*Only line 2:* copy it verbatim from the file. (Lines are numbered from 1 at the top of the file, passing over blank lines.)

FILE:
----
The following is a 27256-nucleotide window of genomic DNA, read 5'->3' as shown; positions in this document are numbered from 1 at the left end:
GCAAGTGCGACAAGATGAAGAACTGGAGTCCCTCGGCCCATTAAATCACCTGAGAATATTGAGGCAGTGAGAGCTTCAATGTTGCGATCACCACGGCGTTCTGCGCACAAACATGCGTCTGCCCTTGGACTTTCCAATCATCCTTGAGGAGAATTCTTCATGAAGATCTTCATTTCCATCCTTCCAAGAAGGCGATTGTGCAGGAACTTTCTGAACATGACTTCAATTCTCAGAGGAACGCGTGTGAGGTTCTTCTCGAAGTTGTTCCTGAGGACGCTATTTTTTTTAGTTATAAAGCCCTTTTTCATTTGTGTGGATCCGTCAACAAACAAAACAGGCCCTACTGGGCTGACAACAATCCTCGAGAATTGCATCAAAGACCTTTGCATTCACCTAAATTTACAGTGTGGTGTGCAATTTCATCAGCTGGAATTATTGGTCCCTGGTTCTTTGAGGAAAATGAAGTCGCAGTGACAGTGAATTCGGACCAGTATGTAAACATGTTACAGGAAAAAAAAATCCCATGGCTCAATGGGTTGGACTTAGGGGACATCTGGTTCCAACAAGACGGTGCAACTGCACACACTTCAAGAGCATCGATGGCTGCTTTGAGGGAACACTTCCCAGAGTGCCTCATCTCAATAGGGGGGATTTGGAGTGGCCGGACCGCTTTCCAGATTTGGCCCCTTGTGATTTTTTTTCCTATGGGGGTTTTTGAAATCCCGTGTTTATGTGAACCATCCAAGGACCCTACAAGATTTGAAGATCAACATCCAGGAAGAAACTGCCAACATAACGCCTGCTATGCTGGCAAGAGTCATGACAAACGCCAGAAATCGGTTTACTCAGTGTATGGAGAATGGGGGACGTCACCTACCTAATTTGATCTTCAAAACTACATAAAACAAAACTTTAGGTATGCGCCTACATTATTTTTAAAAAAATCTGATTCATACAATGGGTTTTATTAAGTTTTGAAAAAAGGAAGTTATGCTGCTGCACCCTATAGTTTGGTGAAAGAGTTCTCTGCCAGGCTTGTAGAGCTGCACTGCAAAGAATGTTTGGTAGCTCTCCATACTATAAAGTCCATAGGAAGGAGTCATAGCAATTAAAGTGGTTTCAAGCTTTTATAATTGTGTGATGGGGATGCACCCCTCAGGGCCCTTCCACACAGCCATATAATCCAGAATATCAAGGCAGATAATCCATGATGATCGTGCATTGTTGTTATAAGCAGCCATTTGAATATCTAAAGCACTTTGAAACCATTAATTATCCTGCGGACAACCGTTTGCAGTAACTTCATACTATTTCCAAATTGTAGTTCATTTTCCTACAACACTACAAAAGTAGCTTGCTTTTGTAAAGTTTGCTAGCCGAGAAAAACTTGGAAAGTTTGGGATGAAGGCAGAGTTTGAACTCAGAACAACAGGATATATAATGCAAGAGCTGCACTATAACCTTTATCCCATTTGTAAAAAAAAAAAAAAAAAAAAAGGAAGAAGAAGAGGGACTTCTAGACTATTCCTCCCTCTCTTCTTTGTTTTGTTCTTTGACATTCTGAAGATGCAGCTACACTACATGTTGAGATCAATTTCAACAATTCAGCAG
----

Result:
GCAAGTGCGACAAGATGAAGAACTGGAGTCCCTCGGCCCATTAAATCACCTGAGAATATTGAGGCAGTGAGAGCTTCAATGTTGCGATCACCACGGCGTTCTGCGCACAAACATGCGTCTGCCCTTGGACTTTCCAATCATCCTTGAGGAGAATTCTTCATGAAGATCTTCATTTCCATCCTTCCAAGAAGGCGATTGTGCAGGAACTTTCTGAACATGACTTCAATTCTCAGAGGAACGCGTGTGAGGTTCTTCTCGAAGTTGTTCCTGAGGACGCTATTTTTTTTAGTTATAAAGCCCTTTTTCATTTGTGTGGATCCGTCAACAAACAAAACAGGCCCTACTGGGCTGACAACAATCCTCGAGAATTGCATCAAAGACCTTTGCATTCACCTAAATTTACAGTGTGGTGTGCAATTTCATCAGCTGGAATTATTGGTCCCTGGTTCTTTGAGGAAAATGAAGTCGCAGTGACAGTGAATTCGGACCAGTATGTAAACATGTTACAGGAAAAAAAAATCCCATGGCTCAATGGGTTGGACTTAGGGGACATCTGGTTCCAACAAGACGGTGCAACTGCACACACTTCAAGAGCATCGATGGCTGCTTTGAGGGAACACTTCCCAGAGTGCCTCATCTCAATAGGGGGGATTTGGAGTGGCCGGACCGCTTTCCAGATTTGGCCCCTTGTGATTTTTTTTCCTATGGGGGTTTTTGAAATCCCGTGTTTATGTGAACCATCCAAGGACCCTACAAGATTTGAAGATCAACATCCAGGAAGAAACTGCCAACATAACGCCTGCTATGCTGGCAAGAGTCATGACAAACGCCAGAAATCGGTTTACTCAGTGTATGGAGAATGGGGGACGTCACCTACCTAATTTGATCTTCAAAACTACATAAAACAAAACTTTAGGTATGCGCCTACATTATTTTTAAAAAAATCTGATTCATACAATGGGTTTTATTAAGTTTTGAAAAAAGGAAGTTATGCTGCTGCACCCTATAGTTTGGTGAAAGAGTTCTCTGCCAGGCTTGTAGAGCTGCACTGCAAAGAATGTTTGGTAGCTCTCCATACTATAAAGTCCATAGGAAGGAGTCATAGCAATTAAAGTGGTTTCAAGCTTTTATAATTGTGTGATGGGGATGCACCCCTCAGGGCCCTTCCACACAGCCATATAATCCAGAATATCAAGGCAGATAATCCATGATGATCGTGCATTGTTGTTATAAGCAGCCATTTGAATATCTAAAGCACTTTGAAACCATTAATTATCCTGCGGACAACCGTTTGCAGTAACTTCATACTATTTCCAAATTGTAGTTCATTTTCCTACAACACTACAAAAGTAGCTTGCTTTTGTAAAGTTTGCTAGCCGAGAAAAACTTGGAAAGTTTGGGATGAAGGCAGAGTTTGAACTCAGAACAACAGGATATATAATGCAAGAGCTGCACTATAACCTTTATCCCATTTGTAAAAAAAAAAAAAAAAAAAAAGGAAGAAGAAGAGGGACTTCTAGACTATTCCTCCCTCTCTTCTTTGTTTTGTTCTTTGACATTCTGAAGATGCAGCTACACTACATGTTGAGATCAATTTCAACAATTCAGCAG